Sine Wave

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« Reply #85 on: 10-16-2007 23:53 »

 
Quote
Originally posted by gaschief:
Actually I don't think he is dumb, I think he is too damn lazy too use the brains he has...that is funny and incredibly annoying and is probably the reason that most of us relate too him for best or for worst!

That's a large part of it, especially early on, but later I think it starts to show that not only is his mind 'superior-but-inferior', a.k.a. he's dimmer than average biologically, he also really doesn't know how to think, or use common sense, probably from the lifelong apathy of himself and those around him to develop it. When he does overcome it, it's more than stopping being lazy, he's bettering himself even if inadvertently, and triumphing over his defects, which is what makes it so rewarding to watch.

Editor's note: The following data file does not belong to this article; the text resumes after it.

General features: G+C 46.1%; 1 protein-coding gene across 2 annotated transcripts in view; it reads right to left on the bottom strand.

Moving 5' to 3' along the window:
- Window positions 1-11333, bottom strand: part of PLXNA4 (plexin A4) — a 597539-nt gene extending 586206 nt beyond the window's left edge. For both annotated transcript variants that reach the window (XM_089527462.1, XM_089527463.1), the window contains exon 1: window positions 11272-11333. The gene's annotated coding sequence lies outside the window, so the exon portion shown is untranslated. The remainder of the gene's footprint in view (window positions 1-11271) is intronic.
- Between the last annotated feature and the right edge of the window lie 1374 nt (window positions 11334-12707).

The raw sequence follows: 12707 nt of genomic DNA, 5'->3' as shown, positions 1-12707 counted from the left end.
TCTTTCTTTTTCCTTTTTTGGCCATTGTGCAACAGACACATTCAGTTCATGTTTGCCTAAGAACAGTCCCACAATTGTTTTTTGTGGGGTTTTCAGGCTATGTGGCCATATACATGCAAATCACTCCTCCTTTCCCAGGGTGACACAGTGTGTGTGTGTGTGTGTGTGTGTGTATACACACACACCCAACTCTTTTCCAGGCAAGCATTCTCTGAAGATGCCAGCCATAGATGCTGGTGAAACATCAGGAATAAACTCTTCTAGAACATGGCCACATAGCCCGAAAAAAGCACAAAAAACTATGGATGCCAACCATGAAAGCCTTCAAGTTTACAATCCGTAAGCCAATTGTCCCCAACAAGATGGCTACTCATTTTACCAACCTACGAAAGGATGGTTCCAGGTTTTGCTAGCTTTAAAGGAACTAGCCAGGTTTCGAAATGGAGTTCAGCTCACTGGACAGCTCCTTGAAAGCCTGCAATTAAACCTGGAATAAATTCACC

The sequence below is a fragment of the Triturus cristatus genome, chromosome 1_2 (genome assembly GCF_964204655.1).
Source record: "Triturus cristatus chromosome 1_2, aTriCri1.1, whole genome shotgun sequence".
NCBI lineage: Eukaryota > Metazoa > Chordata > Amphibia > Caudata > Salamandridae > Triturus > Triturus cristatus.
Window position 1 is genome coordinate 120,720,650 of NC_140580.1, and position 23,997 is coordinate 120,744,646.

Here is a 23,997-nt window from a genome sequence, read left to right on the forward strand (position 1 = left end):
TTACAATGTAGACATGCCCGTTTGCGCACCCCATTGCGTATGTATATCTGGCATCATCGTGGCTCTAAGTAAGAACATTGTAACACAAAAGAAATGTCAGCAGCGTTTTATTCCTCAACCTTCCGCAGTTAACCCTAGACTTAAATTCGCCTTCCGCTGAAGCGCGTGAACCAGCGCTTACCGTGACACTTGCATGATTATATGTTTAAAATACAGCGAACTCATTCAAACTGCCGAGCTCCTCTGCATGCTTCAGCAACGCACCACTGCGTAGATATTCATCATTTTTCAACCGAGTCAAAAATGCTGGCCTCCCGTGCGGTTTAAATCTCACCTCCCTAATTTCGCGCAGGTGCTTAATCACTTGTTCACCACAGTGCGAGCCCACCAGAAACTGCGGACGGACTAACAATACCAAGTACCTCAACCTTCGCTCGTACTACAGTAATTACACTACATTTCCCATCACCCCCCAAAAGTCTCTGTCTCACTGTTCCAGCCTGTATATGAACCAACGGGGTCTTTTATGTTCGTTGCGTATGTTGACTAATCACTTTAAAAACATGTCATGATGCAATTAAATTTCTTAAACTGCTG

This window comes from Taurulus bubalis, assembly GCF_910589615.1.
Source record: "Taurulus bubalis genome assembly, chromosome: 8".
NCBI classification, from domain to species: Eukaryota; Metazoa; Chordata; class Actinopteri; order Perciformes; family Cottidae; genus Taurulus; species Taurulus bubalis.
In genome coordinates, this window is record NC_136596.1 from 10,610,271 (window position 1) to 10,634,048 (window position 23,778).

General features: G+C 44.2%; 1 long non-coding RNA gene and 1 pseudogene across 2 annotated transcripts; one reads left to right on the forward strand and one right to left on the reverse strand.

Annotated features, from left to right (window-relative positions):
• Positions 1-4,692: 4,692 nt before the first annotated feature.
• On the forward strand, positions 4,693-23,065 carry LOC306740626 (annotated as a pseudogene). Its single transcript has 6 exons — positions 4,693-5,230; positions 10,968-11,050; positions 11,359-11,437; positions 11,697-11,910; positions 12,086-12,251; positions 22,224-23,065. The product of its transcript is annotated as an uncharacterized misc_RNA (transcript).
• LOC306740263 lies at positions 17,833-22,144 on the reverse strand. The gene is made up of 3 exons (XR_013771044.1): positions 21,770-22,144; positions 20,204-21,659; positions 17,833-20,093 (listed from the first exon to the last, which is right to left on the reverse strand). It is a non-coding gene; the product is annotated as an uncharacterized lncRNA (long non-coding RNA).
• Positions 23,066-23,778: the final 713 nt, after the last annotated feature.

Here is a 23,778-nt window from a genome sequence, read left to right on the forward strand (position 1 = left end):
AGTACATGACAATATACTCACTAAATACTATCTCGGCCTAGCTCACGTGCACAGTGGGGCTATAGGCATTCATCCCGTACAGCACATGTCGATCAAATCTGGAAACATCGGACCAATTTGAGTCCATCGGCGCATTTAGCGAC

coldangel

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« Reply #86 on: 10-17-2007 09:25 »

 
Quote
Originally posted by IamBender:
wow ca's a superdork..

Wow, IamBender's an annoying little spammer slut who doesn't know how to properly conduct herself on a forum.

Grow up you dumb bitch.
any1else

Space Pope
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« Reply #87 on: 10-17-2007 09:37 »

 
Quote
Originally posted by coldangel_1:
 Wow, IamBender's an annoying little spammer slut who doesn't know how to properly conduct herself on a forum.

Grow up you dumb bitch.
You're just adding fuel to the fire, what's your point? It had ended, just leave it.
gaschief

Professor
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« Reply #88 on: 10-17-2007 09:51 »
« Last Edit on: 10-17-2007 09:51 »

   
Quote
Originally posted by IamBender:
 
he discovered the fry hole. how can u h8 him?

There was never any mention anywhere of hating Fry. If you look back through the thread, you will see the argument centre's around the relative merits of Fry's personality as a central character.

Coldangel 1 and Any1else Please Do Not have a domestic on my thread, take this to off topic or email!

Kryten

Space Pope